Visualizing Performance Over Time To Unlock Insights for Improvement
Documentation (charts) should be completed promptly, ideally within 24 hours. Delays in completion result in greater risk for documentation errors, incomplete information provided for ongoing care, delays in billing collection, and lost revenue. Staff typically work on a four-day rotation, so the key measures are the percentage open more than 24 hours, more than four days, and more than eight days. The numerators are the number of charts open for each period, and the denominator is the number of charts started within the past thirty days.
The key visualization charts these rates on a day-by-day basis using rolling 30-day windows. The graph also highlights the most reecent rate numbers in individual callout gems on the right. This chart is useful when correlated with knowledge of external events to understand what interventions drive significant improvements.
Looking at individual employees highlights which individuals have substantially worse performance as well as to understand individual performance over time. This can be correlated with external events, such as training periods, times of external stress such as illnesses or divorces, and individual work loads. An individual with a season of poor performance correlated with an external stressor that self-resolved is typically not someone that needs additional help, while an individual with significant poor performance likely needs help to catch up and coaching to avoid getting behind in the future.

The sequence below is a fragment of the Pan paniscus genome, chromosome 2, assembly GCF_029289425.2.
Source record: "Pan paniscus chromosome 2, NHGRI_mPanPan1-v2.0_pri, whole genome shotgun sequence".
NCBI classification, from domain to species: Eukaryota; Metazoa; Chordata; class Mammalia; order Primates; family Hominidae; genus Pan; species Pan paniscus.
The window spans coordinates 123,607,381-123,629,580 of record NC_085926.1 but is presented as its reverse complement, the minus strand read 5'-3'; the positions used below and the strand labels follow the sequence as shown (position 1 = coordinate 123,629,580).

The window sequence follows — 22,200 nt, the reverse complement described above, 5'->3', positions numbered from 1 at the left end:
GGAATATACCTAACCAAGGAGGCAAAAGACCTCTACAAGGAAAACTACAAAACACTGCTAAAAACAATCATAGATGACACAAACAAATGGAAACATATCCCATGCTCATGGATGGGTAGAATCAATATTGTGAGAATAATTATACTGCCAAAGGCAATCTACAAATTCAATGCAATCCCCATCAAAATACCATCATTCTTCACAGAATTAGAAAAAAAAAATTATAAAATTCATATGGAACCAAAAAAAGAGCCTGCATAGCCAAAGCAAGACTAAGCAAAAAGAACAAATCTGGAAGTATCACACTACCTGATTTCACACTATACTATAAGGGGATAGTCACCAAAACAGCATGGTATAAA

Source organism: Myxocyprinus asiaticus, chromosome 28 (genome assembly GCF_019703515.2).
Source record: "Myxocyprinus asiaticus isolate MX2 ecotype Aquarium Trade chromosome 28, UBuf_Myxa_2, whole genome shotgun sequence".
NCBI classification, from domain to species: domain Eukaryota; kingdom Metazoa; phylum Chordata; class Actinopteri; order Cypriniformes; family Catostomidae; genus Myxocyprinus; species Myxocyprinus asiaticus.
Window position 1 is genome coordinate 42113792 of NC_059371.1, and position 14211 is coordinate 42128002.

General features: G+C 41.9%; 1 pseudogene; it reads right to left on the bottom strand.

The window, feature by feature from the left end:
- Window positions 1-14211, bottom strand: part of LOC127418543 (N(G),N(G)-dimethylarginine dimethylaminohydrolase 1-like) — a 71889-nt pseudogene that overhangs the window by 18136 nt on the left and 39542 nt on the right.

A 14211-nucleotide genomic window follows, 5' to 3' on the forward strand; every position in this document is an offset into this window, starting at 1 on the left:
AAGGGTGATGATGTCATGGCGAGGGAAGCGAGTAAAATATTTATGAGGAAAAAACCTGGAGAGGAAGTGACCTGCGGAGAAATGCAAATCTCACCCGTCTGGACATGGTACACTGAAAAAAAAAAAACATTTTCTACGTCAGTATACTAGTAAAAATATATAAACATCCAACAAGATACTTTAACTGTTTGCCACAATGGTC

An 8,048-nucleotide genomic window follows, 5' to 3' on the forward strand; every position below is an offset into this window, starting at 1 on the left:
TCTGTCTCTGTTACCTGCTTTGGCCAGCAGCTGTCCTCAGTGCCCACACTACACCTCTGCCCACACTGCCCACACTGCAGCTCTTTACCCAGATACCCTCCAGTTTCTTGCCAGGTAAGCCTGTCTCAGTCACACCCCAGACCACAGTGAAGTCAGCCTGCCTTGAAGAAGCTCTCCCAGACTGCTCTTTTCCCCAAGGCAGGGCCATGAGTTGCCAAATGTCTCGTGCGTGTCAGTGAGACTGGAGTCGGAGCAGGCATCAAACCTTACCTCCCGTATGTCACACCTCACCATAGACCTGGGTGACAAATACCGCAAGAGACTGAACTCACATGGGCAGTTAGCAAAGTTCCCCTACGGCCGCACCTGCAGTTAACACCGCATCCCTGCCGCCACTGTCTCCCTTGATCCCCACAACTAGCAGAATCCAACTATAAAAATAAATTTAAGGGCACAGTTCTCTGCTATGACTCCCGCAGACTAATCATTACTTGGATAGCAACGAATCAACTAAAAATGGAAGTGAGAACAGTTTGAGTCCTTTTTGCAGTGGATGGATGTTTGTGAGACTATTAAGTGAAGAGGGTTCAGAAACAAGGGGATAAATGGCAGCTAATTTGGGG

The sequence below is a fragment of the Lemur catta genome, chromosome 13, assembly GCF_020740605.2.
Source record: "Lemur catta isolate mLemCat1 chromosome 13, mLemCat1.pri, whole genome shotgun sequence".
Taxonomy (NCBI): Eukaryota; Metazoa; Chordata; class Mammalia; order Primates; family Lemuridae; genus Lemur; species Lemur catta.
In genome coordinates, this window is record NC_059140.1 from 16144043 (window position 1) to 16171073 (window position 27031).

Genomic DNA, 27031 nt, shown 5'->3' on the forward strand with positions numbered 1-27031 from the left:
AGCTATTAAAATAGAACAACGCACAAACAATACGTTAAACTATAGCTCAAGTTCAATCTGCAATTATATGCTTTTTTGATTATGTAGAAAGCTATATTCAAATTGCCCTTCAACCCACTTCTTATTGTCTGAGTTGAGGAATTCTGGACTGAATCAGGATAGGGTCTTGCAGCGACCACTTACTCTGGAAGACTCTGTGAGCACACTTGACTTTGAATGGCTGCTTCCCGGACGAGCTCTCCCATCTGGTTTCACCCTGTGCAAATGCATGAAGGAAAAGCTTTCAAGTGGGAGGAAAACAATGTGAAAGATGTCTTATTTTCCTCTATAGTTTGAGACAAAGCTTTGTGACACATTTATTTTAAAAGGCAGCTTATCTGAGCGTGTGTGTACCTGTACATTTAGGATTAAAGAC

Tools Used: PowerAutomate, R, R Markdown notebook, Tidyverse.
About this visual
This visual combines a line chart showing rates over time with key performance indicators highlighting immediate, recent changes. This was accomplished by building out separate plot objects in R and combining them with the patchwork library. The resulting plot is automatically saved as a high-resolution PDF.
Using this approach can identify the worst performers, and these can be removed to get a better sense of the overall performance.
The key visualization prompted us to analyze what factors potentially led to both the noticeable decline in defects and the gradual increases. These insights helped identify the most effective approach to improving quality on these measures. The per employee data was also helpful in identifying specific individuals who could benefit from hands-on measures.
The visuals were run repeatedly for several months and changes (especially in individual employee performance) became abundantly clear as their plots improved.
About the visualization
Ridgeline plots are a unique application of a stacked area chart; these visualize individual employee performance over time and allow for comparisons of employees. Like the plot above, this visual also includes key metrics to the right.